Like many Americans, I've long desired to visit Cuba, and for every American to be free to go there - in that order.

Sure, I want freedom for the Cuban people as well as safe, cheap and open travel lanes between Miami and Havana. Like countless others, I just want to get there beforehand. Hence I greeted today's news that the Obama administration is lifting restrictions on individual travel to Cuba with a discomfiting mix of joy and trepidation.

For years I've been telling my husband, "Time is running out." Lately my entreaties grew even more urgent, and so we signed up for an InsightCuba "people-to-people" tour. Come mid-June, at considerable expense, we are scheduled to spend a week touring Havana and the rugged Vinales region.

Friends who traveled to Cuba last year reported two things were ubiquitous: music and poverty. For good and ill, that won't change inside of three months, nor will the meticulously preserved 1950s American cars and elegant Colonial architecture disappear from sight. If anything, the cars and buildings will be better preserved than ever, to cash in when the floodgates open.

But every day, as a little more of America moves in, we fear that a little more of Cuba will be lost. Not to mention, we wonder if the steep price we are paying to be escorted around the country will wind up foolishly spent, when we could henceforth presumably do much the same thing on our own.

In actuality, of course, Cuba has never been closed. Canadians, Europeans et al have traveled freely there for years, and if we had had the time, the gumption and the Spanish language down pat, we could have made our way there via another country years ago. I've met and envied people who did just that.

In recent years, U.S. tours have proliferated under the "people-to-people" banner, in which visas are granted and tourism allowed as long as the group spends a portion of each day meeting with Cubans in a set circumstance.

A friend who was thinking about joining us in June, and likes to sleep late, asked if she could skip one or more of these sessions. Not without a doctor's excuse, a tour company advisor told me, because visas could be endangered if the "people-to-people" raison d'etre wasn’t followed through.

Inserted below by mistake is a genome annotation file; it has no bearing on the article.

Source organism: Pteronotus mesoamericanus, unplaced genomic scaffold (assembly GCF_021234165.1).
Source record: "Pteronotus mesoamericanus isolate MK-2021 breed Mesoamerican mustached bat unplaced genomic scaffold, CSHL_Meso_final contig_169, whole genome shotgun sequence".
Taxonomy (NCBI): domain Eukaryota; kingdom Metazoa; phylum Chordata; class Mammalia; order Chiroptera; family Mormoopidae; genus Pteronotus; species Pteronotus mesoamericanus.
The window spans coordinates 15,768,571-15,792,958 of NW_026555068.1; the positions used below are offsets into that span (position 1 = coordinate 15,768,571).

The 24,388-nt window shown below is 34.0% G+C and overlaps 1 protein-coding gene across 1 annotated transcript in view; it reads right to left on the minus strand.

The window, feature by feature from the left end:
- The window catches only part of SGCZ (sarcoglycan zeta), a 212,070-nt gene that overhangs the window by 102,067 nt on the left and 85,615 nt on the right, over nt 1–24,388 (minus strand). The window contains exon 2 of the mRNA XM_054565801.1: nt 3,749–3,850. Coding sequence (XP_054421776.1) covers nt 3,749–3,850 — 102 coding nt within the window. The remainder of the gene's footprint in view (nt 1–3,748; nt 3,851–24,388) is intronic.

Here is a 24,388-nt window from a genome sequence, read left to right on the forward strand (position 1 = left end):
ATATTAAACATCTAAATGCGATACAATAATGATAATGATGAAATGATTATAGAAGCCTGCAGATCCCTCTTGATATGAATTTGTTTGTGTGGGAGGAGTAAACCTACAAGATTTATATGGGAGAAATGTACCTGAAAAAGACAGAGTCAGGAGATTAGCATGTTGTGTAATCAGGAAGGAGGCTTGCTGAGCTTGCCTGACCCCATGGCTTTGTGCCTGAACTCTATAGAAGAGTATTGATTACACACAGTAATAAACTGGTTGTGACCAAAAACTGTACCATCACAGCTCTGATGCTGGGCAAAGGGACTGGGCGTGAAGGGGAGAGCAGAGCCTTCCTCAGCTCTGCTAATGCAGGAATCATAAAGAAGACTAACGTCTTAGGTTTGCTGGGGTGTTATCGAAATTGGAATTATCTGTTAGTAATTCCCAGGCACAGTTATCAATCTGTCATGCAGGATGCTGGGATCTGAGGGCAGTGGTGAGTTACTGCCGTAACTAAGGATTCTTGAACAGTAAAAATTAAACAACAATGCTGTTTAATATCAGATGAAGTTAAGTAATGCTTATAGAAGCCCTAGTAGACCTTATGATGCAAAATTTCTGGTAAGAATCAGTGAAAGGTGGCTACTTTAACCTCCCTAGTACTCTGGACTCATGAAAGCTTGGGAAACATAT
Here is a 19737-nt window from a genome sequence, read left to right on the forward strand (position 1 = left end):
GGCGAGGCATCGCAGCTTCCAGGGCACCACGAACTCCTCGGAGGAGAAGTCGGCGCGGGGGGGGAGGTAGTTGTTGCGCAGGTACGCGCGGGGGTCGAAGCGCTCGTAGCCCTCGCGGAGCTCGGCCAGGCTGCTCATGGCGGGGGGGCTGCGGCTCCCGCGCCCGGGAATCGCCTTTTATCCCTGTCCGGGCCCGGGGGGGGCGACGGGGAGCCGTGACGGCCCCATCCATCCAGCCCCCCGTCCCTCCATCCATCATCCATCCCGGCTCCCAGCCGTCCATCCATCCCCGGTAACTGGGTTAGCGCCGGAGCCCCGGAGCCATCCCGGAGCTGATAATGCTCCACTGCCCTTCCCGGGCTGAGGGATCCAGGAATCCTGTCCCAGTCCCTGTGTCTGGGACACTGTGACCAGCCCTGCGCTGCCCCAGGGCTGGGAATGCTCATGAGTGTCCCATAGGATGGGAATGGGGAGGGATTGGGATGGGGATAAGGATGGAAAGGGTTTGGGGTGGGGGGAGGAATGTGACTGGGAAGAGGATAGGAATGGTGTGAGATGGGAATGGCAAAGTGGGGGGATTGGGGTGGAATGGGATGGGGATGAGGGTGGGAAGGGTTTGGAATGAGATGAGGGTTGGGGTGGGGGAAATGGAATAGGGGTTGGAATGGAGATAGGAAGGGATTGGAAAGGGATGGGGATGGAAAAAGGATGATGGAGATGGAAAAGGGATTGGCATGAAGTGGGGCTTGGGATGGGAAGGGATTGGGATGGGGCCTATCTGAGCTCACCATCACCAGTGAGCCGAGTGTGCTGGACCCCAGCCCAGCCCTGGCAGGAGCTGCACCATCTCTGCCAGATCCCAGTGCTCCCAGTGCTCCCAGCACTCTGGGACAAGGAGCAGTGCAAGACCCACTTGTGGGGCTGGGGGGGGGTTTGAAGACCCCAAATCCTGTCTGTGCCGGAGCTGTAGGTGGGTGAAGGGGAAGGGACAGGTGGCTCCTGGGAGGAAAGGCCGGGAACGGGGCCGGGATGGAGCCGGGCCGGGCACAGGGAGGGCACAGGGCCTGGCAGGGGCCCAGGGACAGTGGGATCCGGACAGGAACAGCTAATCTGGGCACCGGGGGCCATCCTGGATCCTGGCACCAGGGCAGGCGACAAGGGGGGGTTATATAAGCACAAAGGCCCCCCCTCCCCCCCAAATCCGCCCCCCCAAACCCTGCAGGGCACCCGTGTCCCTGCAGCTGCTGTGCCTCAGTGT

Tour companies know exactly how best to promote Cuba tours, all with some version of "See it before it changes forever!" Meaning, of course, before America changes it, because we are most feared in that respect. The fact that Obama (along with the Rolling Stones) is headed there this month is one thing; a massive influx of ordinary Americans like me is quite another.

I'm old enough to recall when American cultural imperialism, a.k.a. the March of McDonald's, could be seen as a bigger threat than American military intervention. The power of our popular culture is still potent enough to strike fear in some parts, but it's largely been eclipsed by our military escapades.

I don't yet know, but hope to find out on the ground, what Cubans fear most, or if they fear anything from us at all. But there's no doubt whatsoever what American travelers fear. We have met the cultural enemy around the world and, all too often, it is us.

Bethe Dufresne, a frequent contributor, is a freelance writer living in Old Mystic, Connecticut.

Also by this author
© 2024 Commonweal Magazine. All rights reserved. Design by Point Five. Site by Deck Fifty.